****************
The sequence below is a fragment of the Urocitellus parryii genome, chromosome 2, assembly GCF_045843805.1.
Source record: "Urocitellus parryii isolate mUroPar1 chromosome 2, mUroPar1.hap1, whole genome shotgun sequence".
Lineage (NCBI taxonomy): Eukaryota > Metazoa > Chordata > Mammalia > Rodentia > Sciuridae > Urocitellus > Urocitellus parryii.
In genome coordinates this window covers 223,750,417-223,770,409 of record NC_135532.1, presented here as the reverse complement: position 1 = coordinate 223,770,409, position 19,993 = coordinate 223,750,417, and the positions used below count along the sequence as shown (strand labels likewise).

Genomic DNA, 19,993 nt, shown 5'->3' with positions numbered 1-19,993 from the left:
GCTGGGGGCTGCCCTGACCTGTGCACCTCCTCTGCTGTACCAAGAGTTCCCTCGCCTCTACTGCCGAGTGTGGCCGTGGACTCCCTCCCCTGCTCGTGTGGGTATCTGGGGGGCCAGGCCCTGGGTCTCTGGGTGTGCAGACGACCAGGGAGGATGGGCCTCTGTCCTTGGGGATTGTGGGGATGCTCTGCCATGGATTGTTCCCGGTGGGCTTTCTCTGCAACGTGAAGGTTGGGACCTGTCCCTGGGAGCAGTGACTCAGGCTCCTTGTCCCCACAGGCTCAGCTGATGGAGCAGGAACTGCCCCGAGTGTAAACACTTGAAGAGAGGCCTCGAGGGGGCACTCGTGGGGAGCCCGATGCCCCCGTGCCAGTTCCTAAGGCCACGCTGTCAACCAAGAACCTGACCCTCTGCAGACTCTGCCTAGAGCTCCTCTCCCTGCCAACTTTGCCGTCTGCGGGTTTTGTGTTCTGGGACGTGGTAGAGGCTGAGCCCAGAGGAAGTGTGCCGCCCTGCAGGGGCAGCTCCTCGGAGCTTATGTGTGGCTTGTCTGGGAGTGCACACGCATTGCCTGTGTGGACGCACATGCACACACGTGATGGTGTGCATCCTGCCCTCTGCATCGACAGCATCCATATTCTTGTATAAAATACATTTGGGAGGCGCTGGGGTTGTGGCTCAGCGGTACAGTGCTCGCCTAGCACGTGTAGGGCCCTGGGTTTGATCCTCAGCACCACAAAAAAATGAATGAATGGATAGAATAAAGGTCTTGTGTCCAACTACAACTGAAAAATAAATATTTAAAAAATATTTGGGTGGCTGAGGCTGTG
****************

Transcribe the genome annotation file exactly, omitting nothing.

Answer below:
The sequence below is a fragment of the Urocitellus parryii genome, chromosome 2, assembly GCF_045843805.1.
Source record: "Urocitellus parryii isolate mUroPar1 chromosome 2, mUroPar1.hap1, whole genome shotgun sequence".
Lineage (NCBI taxonomy): Eukaryota > Metazoa > Chordata > Mammalia > Rodentia > Sciuridae > Urocitellus > Urocitellus parryii.
In genome coordinates this window covers 223,750,417-223,770,409 of record NC_135532.1, presented here as the reverse complement: position 1 = coordinate 223,770,409, position 19,993 = coordinate 223,750,417, and the positions used below count along the sequence as shown (strand labels likewise).

Genomic DNA, 19,993 nt, shown 5'->3' with positions numbered 1-19,993 from the left:
GCTGGGGGCTGCCCTGACCTGTGCACCTCCTCTGCTGTACCAAGAGTTCCCTCGCCTCTACTGCCGAGTGTGGCCGTGGACTCCCTCCCCTGCTCGTGTGGGTATCTGGGGGGCCAGGCCCTGGGTCTCTGGGTGTGCAGACGACCAGGGAGGATGGGCCTCTGTCCTTGGGGATTGTGGGGATGCTCTGCCATGGATTGTTCCCGGTGGGCTTTCTCTGCAACGTGAAGGTTGGGACCTGTCCCTGGGAGCAGTGACTCAGGCTCCTTGTCCCCACAGGCTCAGCTGATGGAGCAGGAACTGCCCCGAGTGTAAACACTTGAAGAGAGGCCTCGAGGGGGCACTCGTGGGGAGCCCGATGCCCCCGTGCCAGTTCCTAAGGCCACGCTGTCAACCAAGAACCTGACCCTCTGCAGACTCTGCCTAGAGCTCCTCTCCCTGCCAACTTTGCCGTCTGCGGGTTTTGTGTTCTGGGACGTGGTAGAGGCTGAGCCCAGAGGAAGTGTGCCGCCCTGCAGGGGCAGCTCCTCGGAGCTTATGTGTGGCTTGTCTGGGAGTGCACACGCATTGCCTGTGTGGACGCACATGCACACACGTGATGGTGTGCATCCTGCCCTCTGCATCGACAGCATCCATATTCTTGTATAAAATACATTTGGGAGGCGCTGGGGTTGTGGCTCAGCGGTACAGTGCTCGCCTAGCACGTGTAGGGCCCTGGGTTTGATCCTCAGCACCACAAAAAAATGAATGAATGGATAGAATAAAGGTCTTGTGTCCAACTACAACTGAAAAATAAATATTTAAAAAATATTTGGGTGGCTGAGGCTGTG